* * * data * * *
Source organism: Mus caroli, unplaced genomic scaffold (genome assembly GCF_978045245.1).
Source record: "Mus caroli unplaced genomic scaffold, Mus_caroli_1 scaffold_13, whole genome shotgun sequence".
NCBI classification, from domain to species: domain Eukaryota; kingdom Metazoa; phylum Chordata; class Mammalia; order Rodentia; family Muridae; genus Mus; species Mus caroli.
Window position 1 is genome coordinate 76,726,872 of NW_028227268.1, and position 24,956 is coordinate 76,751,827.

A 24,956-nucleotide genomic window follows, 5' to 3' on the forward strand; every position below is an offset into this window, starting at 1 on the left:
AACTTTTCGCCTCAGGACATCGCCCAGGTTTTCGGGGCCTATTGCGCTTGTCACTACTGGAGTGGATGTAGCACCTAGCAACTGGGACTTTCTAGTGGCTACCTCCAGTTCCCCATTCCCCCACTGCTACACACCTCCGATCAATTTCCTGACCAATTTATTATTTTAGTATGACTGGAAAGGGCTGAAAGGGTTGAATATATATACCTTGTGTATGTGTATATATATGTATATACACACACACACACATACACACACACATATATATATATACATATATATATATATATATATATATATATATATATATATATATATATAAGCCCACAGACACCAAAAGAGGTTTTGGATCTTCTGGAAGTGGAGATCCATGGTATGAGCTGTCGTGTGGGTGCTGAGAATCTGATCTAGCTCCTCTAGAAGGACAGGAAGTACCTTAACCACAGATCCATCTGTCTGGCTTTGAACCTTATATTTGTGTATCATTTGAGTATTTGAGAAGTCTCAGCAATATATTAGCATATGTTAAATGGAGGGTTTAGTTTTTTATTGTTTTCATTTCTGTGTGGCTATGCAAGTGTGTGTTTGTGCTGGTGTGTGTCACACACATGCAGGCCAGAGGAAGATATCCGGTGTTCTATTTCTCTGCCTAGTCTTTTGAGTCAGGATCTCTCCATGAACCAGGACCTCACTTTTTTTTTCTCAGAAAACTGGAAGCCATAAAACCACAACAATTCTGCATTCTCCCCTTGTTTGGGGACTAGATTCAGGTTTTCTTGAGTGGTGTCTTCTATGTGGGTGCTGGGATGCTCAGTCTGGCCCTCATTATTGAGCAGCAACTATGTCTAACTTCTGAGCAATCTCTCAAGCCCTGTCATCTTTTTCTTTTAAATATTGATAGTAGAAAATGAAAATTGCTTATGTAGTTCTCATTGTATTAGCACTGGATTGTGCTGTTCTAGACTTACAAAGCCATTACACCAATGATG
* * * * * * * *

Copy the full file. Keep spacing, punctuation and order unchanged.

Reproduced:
Source organism: Mus caroli, unplaced genomic scaffold (genome assembly GCF_978045245.1).
Source record: "Mus caroli unplaced genomic scaffold, Mus_caroli_1 scaffold_13, whole genome shotgun sequence".
NCBI classification, from domain to species: domain Eukaryota; kingdom Metazoa; phylum Chordata; class Mammalia; order Rodentia; family Muridae; genus Mus; species Mus caroli.
Window position 1 is genome coordinate 76,726,872 of NW_028227268.1, and position 24,956 is coordinate 76,751,827.

A 24,956-nucleotide genomic window follows, 5' to 3' on the forward strand; every position below is an offset into this window, starting at 1 on the left:
AACTTTTCGCCTCAGGACATCGCCCAGGTTTTCGGGGCCTATTGCGCTTGTCACTACTGGAGTGGATGTAGCACCTAGCAACTGGGACTTTCTAGTGGCTACCTCCAGTTCCCCATTCCCCCACTGCTACACACCTCCGATCAATTTCCTGACCAATTTATTATTTTAGTATGACTGGAAAGGGCTGAAAGGGTTGAATATATATACCTTGTGTATGTGTATATATATGTATATACACACACACACACATACACACACACATATATATATATACATATATATATATATATATATATATATATATATATATATATATATATAAGCCCACAGACACCAAAAGAGGTTTTGGATCTTCTGGAAGTGGAGATCCATGGTATGAGCTGTCGTGTGGGTGCTGAGAATCTGATCTAGCTCCTCTAGAAGGACAGGAAGTACCTTAACCACAGATCCATCTGTCTGGCTTTGAACCTTATATTTGTGTATCATTTGAGTATTTGAGAAGTCTCAGCAATATATTAGCATATGTTAAATGGAGGGTTTAGTTTTTTATTGTTTTCATTTCTGTGTGGCTATGCAAGTGTGTGTTTGTGCTGGTGTGTGTCACACACATGCAGGCCAGAGGAAGATATCCGGTGTTCTATTTCTCTGCCTAGTCTTTTGAGTCAGGATCTCTCCATGAACCAGGACCTCACTTTTTTTTTCTCAGAAAACTGGAAGCCATAAAACCACAACAATTCTGCATTCTCCCCTTGTTTGGGGACTAGATTCAGGTTTTCTTGAGTGGTGTCTTCTATGTGGGTGCTGGGATGCTCAGTCTGGCCCTCATTATTGAGCAGCAACTATGTCTAACTTCTGAGCAATCTCTCAAGCCCTGTCATCTTTTTCTTTTAAATATTGATAGTAGAAAATGAAAATTGCTTATGTAGTTCTCATTGTATTAGCACTGGATTGTGCTGTTCTAGACTTACAAAGCCATTACACCAATGATG